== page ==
“If I accept my body, I will go out of control, gain weight and it won’t ever stop”

This is a common fear for people in eating disorder recovery. We talk a lot about body acceptance, but the idea of eating intuitively and accepting our bodies is often a scary one. If a person has lived for years with strict “rules” about food and weight, the idea of letting them go can feel like a direct connection to being “out of control” and gaining weight with no stopping point. The body’s metabolism needs time without restricting, binging or purging in order to regulate itself and get back to a fully functional place. This is where a relationship with a Registered Dietitian can make all the difference in recovery. Having a trained professional help guide you from your eating disorder rules to a place of eating intuitively is a tremendous burden off of your shoulders. A dietitian can help explain what kinds of things are happening with your metabolism and how to maintain a healthy weight without obsessing over a number on a scale. It is best practice to set up a treatment team that involves a mental health professional and a registered dietitian, this way the psychological/emotional facets of the eating disorder as well as the physical ones. Medical doctors are needed to keep tabs on the physical effects of the eating disorder, but they can not provide the specialized and ongoing guidance that a dietitian can offer.

“I can recover from this on my own”

This idea is the biggest one that I want to address. The most important thing a person can do for his or her recovery is to establish a relationship with a therapist. In order to fully replace the eating disorder behaviors and thrive, a person needs to build a healthy relationship with someone who can help guide them through the process. This relationship creates an atmosphere where a person can be challenged but in a safe and empathetic way. Books are great, reading articles like this are great, but they really are just primers for the real work. Gaining insight is a starting point, but it’s not the entire process. Recovery can not be achieved in a classroom setting, where a person is just absorbing knowledge but not going through the emotional side of the process. Eating disorder recovery is about finding ways to cope with difficult emotions and building positive connections with others, it isn’t a skill that can be taught through a book or a blog post. It is an experience that must be lived through. There is a community of experts out there who have years of experience with this journey, utilizing this rich resource can only benefit a person who is struggling with an eating disorder. Since the therapeutic relationship is a personal one, experience is not the only factor in choosing the right therapist. Feeling safe with a therapist, feeling like you are being genuinely listened to, and an overall comfortable feeling in the room with that person is vital for recovery. You can find eating disorder professionals through the website www.EDReferral.com.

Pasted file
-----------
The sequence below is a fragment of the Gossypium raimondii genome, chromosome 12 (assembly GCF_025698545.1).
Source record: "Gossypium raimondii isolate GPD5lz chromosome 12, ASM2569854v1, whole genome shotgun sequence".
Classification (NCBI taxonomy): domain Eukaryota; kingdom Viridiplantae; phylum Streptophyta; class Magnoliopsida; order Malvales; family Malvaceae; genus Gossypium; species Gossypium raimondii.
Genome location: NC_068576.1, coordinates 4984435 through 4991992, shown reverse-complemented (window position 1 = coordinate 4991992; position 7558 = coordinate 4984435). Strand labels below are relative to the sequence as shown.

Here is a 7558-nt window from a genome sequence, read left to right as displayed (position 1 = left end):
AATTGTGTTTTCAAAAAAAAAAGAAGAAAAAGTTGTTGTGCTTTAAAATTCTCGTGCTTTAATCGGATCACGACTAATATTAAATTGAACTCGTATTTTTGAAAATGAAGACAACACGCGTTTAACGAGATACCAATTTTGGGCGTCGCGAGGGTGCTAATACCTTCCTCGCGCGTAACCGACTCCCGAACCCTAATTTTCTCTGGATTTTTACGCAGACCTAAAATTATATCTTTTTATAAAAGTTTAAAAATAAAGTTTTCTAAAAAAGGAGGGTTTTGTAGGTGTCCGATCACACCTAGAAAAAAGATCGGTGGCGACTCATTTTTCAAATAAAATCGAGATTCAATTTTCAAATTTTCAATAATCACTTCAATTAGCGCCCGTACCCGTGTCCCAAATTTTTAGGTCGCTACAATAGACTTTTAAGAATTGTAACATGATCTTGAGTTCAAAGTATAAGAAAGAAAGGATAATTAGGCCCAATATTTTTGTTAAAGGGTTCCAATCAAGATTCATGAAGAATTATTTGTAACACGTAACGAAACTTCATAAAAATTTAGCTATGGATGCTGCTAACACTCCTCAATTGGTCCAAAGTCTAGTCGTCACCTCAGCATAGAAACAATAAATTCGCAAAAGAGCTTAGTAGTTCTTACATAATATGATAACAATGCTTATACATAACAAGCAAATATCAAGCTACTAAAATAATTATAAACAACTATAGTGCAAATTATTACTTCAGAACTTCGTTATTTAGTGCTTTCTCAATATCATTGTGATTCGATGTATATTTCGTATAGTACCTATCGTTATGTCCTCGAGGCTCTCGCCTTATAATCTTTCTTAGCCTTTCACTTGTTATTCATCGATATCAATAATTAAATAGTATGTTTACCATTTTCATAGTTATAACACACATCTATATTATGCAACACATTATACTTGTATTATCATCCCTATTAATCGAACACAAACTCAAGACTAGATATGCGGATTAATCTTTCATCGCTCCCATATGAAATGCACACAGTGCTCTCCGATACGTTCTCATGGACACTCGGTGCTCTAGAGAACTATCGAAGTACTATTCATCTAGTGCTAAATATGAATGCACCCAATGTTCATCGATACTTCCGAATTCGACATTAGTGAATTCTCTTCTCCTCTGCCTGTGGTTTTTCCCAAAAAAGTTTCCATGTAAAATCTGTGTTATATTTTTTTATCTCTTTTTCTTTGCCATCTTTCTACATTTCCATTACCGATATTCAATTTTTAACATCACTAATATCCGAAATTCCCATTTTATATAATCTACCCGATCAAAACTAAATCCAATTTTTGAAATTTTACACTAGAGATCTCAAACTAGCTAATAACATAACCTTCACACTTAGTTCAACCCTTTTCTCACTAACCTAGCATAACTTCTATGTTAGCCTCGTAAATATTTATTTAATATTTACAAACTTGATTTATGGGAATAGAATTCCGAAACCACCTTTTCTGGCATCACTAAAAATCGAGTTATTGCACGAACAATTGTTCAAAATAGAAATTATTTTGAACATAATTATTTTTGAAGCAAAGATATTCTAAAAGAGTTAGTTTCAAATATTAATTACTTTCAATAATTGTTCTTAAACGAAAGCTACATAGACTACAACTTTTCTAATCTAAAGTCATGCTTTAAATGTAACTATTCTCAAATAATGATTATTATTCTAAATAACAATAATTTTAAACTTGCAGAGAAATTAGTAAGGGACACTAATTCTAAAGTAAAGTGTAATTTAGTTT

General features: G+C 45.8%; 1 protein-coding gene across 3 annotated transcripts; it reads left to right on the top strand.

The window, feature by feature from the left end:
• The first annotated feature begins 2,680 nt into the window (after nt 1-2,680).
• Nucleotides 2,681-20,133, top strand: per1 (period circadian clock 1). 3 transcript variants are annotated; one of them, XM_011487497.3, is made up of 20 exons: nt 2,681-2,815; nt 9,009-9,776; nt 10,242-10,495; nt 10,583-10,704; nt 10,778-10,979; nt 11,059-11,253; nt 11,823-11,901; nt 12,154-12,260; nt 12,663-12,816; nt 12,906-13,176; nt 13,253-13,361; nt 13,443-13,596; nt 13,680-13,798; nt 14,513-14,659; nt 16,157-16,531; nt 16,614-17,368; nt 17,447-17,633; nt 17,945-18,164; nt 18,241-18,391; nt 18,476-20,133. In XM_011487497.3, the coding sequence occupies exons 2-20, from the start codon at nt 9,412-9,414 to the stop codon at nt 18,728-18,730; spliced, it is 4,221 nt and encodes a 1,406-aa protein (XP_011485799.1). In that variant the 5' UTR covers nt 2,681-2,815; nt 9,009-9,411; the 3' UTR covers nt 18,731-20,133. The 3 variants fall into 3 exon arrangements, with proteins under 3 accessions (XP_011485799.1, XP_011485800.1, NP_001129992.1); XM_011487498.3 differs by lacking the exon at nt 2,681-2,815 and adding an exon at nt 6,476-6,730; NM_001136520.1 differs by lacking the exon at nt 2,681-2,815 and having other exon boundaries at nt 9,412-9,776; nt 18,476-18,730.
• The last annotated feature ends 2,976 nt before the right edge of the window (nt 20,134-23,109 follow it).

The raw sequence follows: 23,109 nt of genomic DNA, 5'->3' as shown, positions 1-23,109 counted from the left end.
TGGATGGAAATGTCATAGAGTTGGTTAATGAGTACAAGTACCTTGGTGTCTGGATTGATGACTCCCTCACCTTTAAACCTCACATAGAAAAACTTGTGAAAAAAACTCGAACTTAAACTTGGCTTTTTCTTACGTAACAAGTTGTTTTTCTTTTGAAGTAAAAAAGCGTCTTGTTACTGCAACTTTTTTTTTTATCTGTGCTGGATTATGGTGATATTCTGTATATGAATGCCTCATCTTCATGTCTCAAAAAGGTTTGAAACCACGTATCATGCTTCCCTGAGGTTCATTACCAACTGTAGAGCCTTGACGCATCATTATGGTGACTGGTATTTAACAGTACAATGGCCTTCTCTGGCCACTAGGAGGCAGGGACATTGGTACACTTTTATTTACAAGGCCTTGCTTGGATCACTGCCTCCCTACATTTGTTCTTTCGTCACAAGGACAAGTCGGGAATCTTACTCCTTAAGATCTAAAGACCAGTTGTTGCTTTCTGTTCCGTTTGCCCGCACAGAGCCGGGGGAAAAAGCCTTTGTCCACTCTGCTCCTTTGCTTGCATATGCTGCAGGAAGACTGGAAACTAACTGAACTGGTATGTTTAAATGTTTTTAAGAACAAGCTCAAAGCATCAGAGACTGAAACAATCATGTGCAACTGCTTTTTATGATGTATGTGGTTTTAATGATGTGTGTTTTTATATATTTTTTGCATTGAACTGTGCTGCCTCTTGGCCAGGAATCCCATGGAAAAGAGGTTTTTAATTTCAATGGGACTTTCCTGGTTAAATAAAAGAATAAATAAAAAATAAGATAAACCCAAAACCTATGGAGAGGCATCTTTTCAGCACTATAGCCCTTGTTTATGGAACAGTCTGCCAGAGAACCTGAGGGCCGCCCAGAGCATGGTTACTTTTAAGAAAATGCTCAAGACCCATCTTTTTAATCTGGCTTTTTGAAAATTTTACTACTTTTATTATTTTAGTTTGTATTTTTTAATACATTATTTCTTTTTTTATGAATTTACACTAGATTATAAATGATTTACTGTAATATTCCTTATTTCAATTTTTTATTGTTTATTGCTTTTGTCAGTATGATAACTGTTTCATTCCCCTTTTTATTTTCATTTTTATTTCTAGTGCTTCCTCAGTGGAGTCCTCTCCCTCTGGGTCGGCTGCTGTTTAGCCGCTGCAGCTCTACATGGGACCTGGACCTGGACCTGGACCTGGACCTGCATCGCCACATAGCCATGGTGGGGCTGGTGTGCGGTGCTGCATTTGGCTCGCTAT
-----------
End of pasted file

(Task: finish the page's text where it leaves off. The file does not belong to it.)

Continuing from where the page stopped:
“I Think My Friend Has an Eating Disorder….How Can I Help?”

by Erika Hirsch, MFT, ATR – August 8, 2011

Most of us know someone who has suffered with an Eating Disorder.  It can be a friend, girlfriend, boyfriend, spouse, sibling, roommate, or a grown child who is now out on his/her own.  Almost everyone knows someone who has been through it, but most loved ones struggle with knowing how to help.  Eating Disorders are daunting and scary for everyone involved.  They are incredibly difficult disorders to go through personally, and as the friend of someone with an Eating Disorder, it can be frustrating just watching it happen and not knowing how to help.  There are things that you can do.

Ways to Support a Loved One with an Eating Disorder

1. It’s not about the food.  Approach your friend, ask them what’s on their mind, and talk about what kinds of things are causing them stress.  Are they having a hard time dealing with family or relationship stress?  Do they feel pressure at work or at school?  Are they being too hard on themselves?  Did something stressful or traumatic happen recently?  Listen to them and don’t worry about giving the “right” advice or “fixing” it.